So even the nation’s best teachers don’t make six figures a year, but this does not mean they are entitled to special exclusion from our hard-hitting economy. If we take into account the $74,528 average salary of an OC teacher and if the 3.75 percent pay cut passes, then our hapless teacher will be out $2,794. The 4 percent cut would lop off around $2,981 from the Saddleback Valley teacher’s paycheck. Any unfortunate teacher caught in Mission Viejo will be handling a paycheck about $7,452 lighter. Ouch.
The question that must be asked is whether these teachers can handle the pay cut? If the pay cut does not happen, then OC and Saddleback schools will see a number of classes and programs disappear into thin air, as well as classrooms that will suddenly swell with an influx of students orphaned by the program cuts. Mission Viejo will have the added stress of losing an entire elementary school.
If one weighs the options on a scale, it would seem that the pay cut is not as bad as the greater losses that would occur if the pay cut were not enacted. In a time of crisis, teachers must bond together in order to help one another out, as we all should. The teachers in Mission Viejo might retain their annual $7,452, but meanwhile, a whole slew of newly-fired teachers and school officials will be worrying about how to make ends meet. And there is always the prospect that this pay cut will only be temporary, and these teachers, whom I’m sure deserve every penny and more of the $7,452 they face losing, may be repaid given time.
Student sentiment on campus seems to flow in the same vein.
“Looking at the potential job loss and over-crowded schools, teachers should come together for the sake of their fellow educators so that they don’t lose their jobs,” said Aaron Friedland, a second-year political science major.
Erin Perez, a second-year film and media studies major, expanded on Friedland’s viewpoint.
“It’s a terrible, no-win situation for everyone. The already-underpaid teachers will lose income that is probably vital to sustaining their current economic situation. But if [the pay cut isn’t enacted], this will cause other [school officials] to lose their jobs, and put them into a greater economic hardship than the teachers [facing a pay cut]. In weighing the negatives, the teachers, I think, should endure the pay cut and ride out the nation’s financial woes. I’d rather have struggling teachers than workless, possibly homeless ones,” Perez said.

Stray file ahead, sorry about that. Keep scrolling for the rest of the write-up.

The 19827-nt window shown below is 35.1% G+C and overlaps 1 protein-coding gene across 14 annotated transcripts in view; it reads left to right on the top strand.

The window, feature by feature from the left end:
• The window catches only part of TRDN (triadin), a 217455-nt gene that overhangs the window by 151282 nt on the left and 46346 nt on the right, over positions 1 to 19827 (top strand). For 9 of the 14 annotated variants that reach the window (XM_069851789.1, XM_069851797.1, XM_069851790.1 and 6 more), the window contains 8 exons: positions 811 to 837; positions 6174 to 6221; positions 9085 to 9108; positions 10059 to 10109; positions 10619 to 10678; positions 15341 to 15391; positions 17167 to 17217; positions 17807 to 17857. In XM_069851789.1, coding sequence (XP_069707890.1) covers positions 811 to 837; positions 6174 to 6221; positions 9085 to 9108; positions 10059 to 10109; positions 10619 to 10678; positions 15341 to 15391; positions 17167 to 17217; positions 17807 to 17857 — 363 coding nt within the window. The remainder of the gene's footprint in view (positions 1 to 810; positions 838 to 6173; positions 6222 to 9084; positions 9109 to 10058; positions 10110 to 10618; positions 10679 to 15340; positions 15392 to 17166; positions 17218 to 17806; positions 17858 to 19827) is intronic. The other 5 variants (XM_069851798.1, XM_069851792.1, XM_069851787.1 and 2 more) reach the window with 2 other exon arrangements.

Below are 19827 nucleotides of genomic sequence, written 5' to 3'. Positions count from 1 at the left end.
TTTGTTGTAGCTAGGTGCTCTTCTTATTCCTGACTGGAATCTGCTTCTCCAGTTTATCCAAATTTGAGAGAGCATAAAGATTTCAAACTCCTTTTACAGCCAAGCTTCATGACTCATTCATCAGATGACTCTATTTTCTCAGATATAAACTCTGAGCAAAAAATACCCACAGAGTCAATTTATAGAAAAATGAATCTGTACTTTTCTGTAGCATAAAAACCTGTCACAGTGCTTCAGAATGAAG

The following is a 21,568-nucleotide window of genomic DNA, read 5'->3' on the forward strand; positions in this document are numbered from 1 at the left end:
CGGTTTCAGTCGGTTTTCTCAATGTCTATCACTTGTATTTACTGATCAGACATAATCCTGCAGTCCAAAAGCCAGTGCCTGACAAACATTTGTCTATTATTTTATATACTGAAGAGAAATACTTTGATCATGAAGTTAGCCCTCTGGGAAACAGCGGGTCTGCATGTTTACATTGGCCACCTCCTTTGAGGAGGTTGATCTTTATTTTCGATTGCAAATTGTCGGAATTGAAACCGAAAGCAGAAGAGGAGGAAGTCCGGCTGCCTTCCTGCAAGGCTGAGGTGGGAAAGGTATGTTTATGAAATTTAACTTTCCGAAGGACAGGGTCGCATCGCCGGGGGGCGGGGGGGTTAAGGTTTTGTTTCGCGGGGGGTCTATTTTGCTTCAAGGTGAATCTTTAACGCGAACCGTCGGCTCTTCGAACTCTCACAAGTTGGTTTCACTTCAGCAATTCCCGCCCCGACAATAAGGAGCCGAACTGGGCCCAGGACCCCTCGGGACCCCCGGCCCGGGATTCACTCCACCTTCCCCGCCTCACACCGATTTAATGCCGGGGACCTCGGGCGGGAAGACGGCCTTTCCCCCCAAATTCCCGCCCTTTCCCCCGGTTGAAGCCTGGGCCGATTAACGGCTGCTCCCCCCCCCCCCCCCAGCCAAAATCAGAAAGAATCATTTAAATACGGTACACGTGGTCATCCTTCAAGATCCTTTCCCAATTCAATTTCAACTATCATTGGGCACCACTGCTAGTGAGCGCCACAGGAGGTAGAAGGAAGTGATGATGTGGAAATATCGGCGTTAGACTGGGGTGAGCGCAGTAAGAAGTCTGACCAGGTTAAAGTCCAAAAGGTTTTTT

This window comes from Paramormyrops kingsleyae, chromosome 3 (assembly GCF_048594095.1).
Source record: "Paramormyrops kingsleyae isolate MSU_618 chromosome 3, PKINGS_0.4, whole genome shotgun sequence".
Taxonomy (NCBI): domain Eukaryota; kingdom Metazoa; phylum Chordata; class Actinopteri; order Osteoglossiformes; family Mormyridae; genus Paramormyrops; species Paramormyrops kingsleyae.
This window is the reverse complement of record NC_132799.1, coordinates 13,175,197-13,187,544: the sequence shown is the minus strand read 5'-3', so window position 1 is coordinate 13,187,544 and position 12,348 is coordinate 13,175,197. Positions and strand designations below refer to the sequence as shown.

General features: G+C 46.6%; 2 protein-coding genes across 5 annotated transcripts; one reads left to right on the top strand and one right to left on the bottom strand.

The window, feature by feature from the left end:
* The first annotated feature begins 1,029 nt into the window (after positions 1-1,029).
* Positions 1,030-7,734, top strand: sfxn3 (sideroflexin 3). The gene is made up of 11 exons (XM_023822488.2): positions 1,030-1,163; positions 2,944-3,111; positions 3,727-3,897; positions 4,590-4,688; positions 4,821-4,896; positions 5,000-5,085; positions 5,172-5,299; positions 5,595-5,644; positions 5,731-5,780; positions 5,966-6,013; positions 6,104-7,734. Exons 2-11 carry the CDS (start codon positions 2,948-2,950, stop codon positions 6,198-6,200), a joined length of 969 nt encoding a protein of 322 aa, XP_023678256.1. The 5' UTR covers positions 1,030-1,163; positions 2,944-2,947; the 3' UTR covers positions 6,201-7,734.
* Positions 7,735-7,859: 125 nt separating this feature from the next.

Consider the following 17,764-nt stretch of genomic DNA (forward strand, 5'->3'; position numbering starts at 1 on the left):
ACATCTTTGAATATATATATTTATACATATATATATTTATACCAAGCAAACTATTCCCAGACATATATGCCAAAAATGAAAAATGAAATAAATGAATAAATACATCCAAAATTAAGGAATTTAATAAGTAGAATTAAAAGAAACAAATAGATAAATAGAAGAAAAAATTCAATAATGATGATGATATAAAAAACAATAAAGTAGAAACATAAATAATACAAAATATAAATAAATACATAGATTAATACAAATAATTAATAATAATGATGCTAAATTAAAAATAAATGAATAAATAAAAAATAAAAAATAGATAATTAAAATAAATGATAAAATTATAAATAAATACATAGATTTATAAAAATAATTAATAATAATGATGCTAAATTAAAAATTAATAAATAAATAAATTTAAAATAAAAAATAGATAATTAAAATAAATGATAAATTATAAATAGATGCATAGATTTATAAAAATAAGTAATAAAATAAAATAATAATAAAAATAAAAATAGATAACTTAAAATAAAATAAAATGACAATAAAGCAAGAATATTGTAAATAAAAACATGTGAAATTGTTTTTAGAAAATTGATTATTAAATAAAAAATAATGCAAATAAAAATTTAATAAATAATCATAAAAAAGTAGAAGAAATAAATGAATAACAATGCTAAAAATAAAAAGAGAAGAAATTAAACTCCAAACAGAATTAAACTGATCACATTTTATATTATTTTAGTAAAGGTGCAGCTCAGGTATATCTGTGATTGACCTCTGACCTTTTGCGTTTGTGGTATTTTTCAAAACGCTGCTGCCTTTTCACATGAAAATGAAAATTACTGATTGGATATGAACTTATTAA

While it’s a shame that our teachers, people who deserve to be paid for their labor a lot more than they are now, must lose out on even more money; it’s for the greater good of the entire teaching community that they do so. This pay cut will help to alleviate already over-full classes and keep many programs and classes from swinging on the gallows. Most importantly, though, it will save the jobs of many different teachers and school officials and potentially keep some of them off the streets.
This is not a time for selfishness and for clinging to pennies. We need to help our neighbors when their needs outweigh ours. That’s the only way we can make it through this maelstrom of an economy.
AE Anteater is a third-year English major. He can be reached at email@example.com.